Ex Says Broadcom Co-Founder Abused Her In $70 Million Lawsuit
An Orange County woman is suing Henry T. Nicholas III, the billionaire co-founder of tech manufacturer Broadcom, for $70 million. She claims he physically and emotionally abused her, and failed to honor his promise to support her financially for life. In her complaint, filed on Jan. 8 in Orange County, Melissa Montero alleges Nicholas "promised her that if she would quit her job and dedicate her life to him, he would provide her financial support and pay her expenses and other needs for the rest of her life," according to the L.A. Times. California recognizes promises of lifetime support as enforceable contracts.
As an exchange for her services, Nicholas promised her a hearty monthly payment of $25,000, according to the complaint. Among other things, the lawsuit asserts Montero was to be Nicholas' "personal assistant, secretary, business adviser, life coach, confidante, nurse," as well as his "social companion, household manager, social coordinator, stepmother to Nicholas' children and liaison to Nicholas' ex-wife."
Montero met Nicholas when she was 34. The two began a relationship of sorts, eventually culminating when Montero confessed how she wanted a monogamous relationship with children. Nicholas supposedly agreed.
The problem then, however, was Nicholas' then live-in girlfriend named Mary Smith, a former member of his legal team. One thing led to another, and Montero eventually quit her job as a restaurant manager and moved into Nicholas’ Newport Beach mansion, kicking Smith out in the process. The lawsuit claims Montero and Nicholas were a couple for six years, four of which they lived together.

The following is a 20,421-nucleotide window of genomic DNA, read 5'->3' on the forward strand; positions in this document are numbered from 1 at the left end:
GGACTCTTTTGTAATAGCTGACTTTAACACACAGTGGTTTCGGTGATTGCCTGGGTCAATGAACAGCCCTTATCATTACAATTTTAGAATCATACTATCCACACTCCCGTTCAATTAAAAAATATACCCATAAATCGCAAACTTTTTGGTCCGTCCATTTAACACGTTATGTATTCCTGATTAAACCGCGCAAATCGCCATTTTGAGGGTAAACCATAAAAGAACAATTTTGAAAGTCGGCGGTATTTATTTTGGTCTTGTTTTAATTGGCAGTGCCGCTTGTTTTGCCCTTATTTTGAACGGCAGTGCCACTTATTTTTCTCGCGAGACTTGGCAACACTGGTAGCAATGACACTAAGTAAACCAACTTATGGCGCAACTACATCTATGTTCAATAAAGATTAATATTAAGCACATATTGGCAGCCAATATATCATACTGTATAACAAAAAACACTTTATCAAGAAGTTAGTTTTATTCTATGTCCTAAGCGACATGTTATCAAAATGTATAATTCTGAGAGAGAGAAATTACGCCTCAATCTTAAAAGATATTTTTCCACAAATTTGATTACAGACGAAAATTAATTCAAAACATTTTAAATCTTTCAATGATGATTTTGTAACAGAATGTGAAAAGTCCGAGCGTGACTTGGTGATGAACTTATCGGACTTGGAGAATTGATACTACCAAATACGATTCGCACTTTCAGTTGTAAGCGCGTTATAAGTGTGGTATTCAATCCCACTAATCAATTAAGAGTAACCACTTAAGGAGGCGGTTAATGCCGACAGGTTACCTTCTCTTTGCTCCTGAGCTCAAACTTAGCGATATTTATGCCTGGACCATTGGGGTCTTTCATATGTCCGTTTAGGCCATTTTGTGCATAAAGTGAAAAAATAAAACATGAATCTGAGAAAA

At Nicholas' mansion, Montero was apparently offered a front-row seat to the billionaire's deterioration into substantial drug abuse, according to the complaint, The OC Register reports. Montero claims Nicholas regularly used cocaine, methamphetamine, ecstasy, nitrous-oxide and prescription painkillers. In 2008, Nicholas was indicted on charges of conspiring to distribute methamphetamine and cocaine. Those charges were dropped, along with securities fraud charges filed against Nicholas the same year.
The suit said that in drug-fueled fugues, Nicholas would abuse Montero verbally and physically, according to Courthouse News. She says he called him stupid, grabbed her and threatened to "terminate" her if she didn't go along with his actions. Nicholas reportedly disappeared for days, not responding to calls or texts.
As recompense, Nicholas said he would buy Montero a house near his mansion where she could seek refuge during his fugues, the suit claims.
When Montero attempted to flee, and begin constructing a life for herself apart from Nicholas, she says he texted her threatening to kill himself. Montero felt obligated to return.
The 27-page complaint says Nicholas "intentionally put himself in a position of power over [Montero] by, among other things, convincing her to quit her job, move out of her apartment, cohabitate with him, and rely on him for food, clothing, shelter and every necessity of life. Once captive, Nicholas exploited Montero by subjecting her to emotional, verbal, and physical abuse."
The trial is ongoing. The Times reached out to Nicholas' charitable foundation and attorney for comment, but have not received a response.